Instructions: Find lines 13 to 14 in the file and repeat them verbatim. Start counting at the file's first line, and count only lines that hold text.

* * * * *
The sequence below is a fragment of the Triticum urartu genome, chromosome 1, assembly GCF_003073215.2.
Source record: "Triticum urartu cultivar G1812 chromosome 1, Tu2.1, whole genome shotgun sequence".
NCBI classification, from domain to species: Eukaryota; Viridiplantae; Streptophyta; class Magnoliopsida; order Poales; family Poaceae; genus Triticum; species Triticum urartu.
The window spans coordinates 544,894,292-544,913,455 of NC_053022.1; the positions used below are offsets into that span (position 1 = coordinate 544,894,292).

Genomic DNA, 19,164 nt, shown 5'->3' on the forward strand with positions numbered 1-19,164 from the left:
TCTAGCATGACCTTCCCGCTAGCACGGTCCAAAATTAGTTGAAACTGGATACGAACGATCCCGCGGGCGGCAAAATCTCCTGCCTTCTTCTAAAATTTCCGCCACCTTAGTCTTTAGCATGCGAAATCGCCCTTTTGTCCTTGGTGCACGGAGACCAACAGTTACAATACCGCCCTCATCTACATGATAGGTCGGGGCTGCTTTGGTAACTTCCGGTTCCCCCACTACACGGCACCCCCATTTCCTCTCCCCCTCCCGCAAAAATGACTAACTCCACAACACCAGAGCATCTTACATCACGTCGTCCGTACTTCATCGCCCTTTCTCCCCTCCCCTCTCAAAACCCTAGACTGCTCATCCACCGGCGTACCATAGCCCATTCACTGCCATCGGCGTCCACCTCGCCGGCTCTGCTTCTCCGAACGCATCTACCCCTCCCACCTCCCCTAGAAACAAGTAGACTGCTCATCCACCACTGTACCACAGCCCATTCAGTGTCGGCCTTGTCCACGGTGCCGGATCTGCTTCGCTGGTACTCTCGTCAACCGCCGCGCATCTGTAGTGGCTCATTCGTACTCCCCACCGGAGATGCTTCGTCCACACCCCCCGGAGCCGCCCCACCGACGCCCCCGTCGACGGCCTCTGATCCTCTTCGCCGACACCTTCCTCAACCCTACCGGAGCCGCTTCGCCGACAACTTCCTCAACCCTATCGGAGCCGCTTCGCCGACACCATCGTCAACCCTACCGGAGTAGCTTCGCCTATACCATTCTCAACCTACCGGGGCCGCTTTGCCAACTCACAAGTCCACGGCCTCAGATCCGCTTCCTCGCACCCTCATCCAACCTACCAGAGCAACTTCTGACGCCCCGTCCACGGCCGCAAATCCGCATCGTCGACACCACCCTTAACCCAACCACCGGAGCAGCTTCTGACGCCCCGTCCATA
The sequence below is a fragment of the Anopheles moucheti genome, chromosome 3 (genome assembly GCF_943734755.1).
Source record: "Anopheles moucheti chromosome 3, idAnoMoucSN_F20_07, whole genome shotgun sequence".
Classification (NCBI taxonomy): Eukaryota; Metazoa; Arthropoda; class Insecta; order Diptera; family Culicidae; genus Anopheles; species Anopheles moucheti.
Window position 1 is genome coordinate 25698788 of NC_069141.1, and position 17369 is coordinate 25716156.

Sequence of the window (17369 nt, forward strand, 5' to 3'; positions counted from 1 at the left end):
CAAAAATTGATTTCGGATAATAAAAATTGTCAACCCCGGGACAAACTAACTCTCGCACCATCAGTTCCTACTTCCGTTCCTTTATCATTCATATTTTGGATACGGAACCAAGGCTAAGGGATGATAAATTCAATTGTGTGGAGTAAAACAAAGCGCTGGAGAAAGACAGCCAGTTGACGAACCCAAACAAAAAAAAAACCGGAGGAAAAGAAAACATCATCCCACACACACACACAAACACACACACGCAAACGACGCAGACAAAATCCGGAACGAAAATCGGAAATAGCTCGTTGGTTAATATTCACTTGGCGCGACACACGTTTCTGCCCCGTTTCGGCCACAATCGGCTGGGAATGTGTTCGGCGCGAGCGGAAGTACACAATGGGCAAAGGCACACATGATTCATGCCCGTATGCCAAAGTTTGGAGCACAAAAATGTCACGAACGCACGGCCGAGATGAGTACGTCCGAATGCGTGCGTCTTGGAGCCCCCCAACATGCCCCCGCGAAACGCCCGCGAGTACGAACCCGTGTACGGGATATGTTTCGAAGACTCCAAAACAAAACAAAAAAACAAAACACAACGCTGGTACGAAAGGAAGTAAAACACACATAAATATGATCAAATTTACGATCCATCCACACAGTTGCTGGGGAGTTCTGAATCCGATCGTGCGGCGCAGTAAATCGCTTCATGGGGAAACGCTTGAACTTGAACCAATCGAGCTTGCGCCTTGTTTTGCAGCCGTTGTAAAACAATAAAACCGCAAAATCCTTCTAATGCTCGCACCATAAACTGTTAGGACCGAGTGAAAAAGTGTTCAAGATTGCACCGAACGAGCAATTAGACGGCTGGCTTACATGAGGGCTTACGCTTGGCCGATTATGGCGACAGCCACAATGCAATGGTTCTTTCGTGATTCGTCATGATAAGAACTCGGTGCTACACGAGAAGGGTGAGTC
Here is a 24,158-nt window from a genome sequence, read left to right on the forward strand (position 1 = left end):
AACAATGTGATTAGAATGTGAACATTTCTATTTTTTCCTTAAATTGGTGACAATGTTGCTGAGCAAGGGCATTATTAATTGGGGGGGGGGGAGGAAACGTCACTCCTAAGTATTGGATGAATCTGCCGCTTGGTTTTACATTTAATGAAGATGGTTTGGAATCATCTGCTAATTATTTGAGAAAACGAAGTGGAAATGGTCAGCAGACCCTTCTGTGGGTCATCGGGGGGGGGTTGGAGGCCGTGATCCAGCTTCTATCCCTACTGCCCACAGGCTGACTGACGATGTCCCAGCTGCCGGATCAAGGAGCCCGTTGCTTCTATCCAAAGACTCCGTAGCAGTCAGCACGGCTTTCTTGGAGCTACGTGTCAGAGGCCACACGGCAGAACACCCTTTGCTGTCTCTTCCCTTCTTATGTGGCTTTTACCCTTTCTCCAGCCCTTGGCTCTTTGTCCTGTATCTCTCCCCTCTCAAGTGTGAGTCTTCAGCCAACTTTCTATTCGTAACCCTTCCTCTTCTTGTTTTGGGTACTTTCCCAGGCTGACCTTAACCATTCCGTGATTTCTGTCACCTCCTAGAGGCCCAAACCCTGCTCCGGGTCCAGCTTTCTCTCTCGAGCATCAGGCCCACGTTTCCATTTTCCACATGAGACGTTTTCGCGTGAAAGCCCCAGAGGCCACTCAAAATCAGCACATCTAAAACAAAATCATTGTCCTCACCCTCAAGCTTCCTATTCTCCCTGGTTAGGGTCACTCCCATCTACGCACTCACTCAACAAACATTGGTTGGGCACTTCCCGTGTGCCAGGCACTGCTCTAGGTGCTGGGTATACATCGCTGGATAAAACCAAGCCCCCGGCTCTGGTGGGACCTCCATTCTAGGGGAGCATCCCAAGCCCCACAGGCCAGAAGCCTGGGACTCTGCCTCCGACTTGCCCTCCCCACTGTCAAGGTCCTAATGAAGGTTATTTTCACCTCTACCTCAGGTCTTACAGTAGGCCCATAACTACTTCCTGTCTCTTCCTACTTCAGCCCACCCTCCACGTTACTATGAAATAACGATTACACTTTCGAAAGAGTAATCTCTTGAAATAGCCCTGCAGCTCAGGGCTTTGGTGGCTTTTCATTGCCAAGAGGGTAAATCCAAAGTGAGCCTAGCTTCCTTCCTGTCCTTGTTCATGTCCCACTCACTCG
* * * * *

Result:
Here is a 24,158-nt window from a genome sequence, read left to right on the forward strand (position 1 = left end):
AACAATGTGATTAGAATGTGAACATTTCTATTTTTTCCTTAAATTGGTGACAATGTTGCTGAGCAAGGGCATTATTAATTGGGGGGGGGGGAGGAAACGTCACTCCTAAGTATTGGATGAATCTGCCGCTTGGTTTTACATTTAATGAAGATGGTTTGGAATCATCTGCTAATTATTTGAGAAAACGAAGTGGAAATGGTCAGCAGACCCTTCTGTGGGTCATCGGGGGGGGGTTGGAGGCCGTGATCCAGCTTCTATCCCTACTGCCCACAGGCTGACTGACGATGTCCCAGCTGCCGGATCAAGGAGCCCGTTGCTTCTATCCAAAGACTCCGTAGCAGTCAGCACGGCTTTCTTGGAGCTACGTGTCAGAGGCCACACGGCAGAACACCCTTTGCTGTCTCTTCCCTTCTTATGTGGCTTTTACCCTTTCTCCAGCCCTTGGCTCTTTGTCCTGTATCTCTCCCCTCTCAAGTGTGAGTCTTCAGCCAACTTTCTATTCGTAACCCTTCCTCTTCTTGTTTTGGGTACTTTCCCAGGCTGACCTTAACCATTCCGTGATTTCTGTCACCTCCTAGAGGCCCAAACCCTGCTCCGGGTCCAGCTTTCTCTCTCGAGCATCAGGCCCACGTTTCCATTTTCCACATGAGACGTTTTCGCGTGAAAGCCCCAGAGGCCACTCAAAATCAGCACATCTAAAACAAAATCATTGTCCTCACCCTCAAGCTTCCTATTCTCCCTGGTTAGGGTCACTCCCATCTACGCACTCACTCAACAAACATTGGTTGGGCACTTCCCGTGTGCCAGGCACTGCTCTAGGTGCTGGGTATACATCGCTGGATAAAACCAAGCCCCCGGCTCTGGTGGGACCTCCATTCTAGGGGAGCATCCCAAGCCCCACAGGCCAGAAGCCTGGGACTCTGCCTCCGACTTGCCCTCCCCACTGTCAAGGTCCTAATGAAGGTTATTTTCACCTCTACCTCAGGTCTTACAGTAGGCCCATAACTACTTCCTGTCTCTTCCTACTTCAGCCCACCCTCCACGTTACTATGAAATAACGATTACACTTTCGAAAGAGTAATCTCTTGAAATAGCCCTGCAGCTCAGGGCTTTGGTGGCTTTTCATTGCCAAGAGGGTAAATCCAAAGTGAGCCTAGCTTCCTTCCTGTCCTTGTTCATGTCCCACTCACTCG